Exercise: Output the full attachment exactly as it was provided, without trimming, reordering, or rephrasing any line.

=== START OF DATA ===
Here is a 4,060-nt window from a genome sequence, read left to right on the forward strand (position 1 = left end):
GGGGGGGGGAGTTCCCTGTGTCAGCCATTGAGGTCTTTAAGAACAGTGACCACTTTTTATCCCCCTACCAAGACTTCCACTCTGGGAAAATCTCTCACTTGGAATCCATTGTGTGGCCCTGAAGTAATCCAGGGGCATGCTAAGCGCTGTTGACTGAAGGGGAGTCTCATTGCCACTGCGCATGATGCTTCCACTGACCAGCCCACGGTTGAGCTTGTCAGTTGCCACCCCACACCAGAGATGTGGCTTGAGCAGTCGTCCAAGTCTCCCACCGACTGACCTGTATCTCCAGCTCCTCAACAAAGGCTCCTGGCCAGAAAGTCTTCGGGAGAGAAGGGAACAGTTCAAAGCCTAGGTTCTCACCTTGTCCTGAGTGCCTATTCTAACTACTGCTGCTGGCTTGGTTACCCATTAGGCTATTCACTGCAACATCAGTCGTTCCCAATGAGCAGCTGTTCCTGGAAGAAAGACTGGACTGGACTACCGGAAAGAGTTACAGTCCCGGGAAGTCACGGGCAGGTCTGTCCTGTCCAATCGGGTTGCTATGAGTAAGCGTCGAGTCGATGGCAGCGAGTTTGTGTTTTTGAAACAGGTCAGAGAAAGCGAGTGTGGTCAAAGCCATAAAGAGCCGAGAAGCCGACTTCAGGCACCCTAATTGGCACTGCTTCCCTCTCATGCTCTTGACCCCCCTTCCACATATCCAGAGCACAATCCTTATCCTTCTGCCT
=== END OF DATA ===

Here is a 4,060-nt window from a genome sequence, read left to right on the forward strand (position 1 = left end):
GGGGGGGGGAGTTCCCTGTGTCAGCCATTGAGGTCTTTAAGAACAGTGACCACTTTTTATCCCCCTACCAAGACTTCCACTCTGGGAAAATCTCTCACTTGGAATCCATTGTGTGGCCCTGAAGTAATCCAGGGGCATGCTAAGCGCTGTTGACTGAAGGGGAGTCTCATTGCCACTGCGCATGATGCTTCCACTGACCAGCCCACGGTTGAGCTTGTCAGTTGCCACCCCACACCAGAGATGTGGCTTGAGCAGTCGTCCAAGTCTCCCACCGACTGACCTGTATCTCCAGCTCCTCAACAAAGGCTCCTGGCCAGAAAGTCTTCGGGAGAGAAGGGAACAGTTCAAAGCCTAGGTTCTCACCTTGTCCTGAGTGCCTATTCTAACTACTGCTGCTGGCTTGGTTACCCATTAGGCTATTCACTGCAACATCAGTCGTTCCCAATGAGCAGCTGTTCCTGGAAGAAAGACTGGACTGGACTACCGGAAAGAGTTACAGTCCCGGGAAGTCACGGGCAGGTCTGTCCTGTCCAATCGGGTTGCTATGAGTAAGCGTCGAGTCGATGGCAGCGAGTTTGTGTTTTTGAAACAGGTCAGAGAAAGCGAGTGTGGTCAAAGCCATAAAGAGCCGAGAAGCCGACTTCAGGCACCCTAATTGGCACTGCTTCCCTCTCATGCTCTTGACCCCCCTTCCACATATCCAGAGCACAATCCTTATCCTTCTGCCT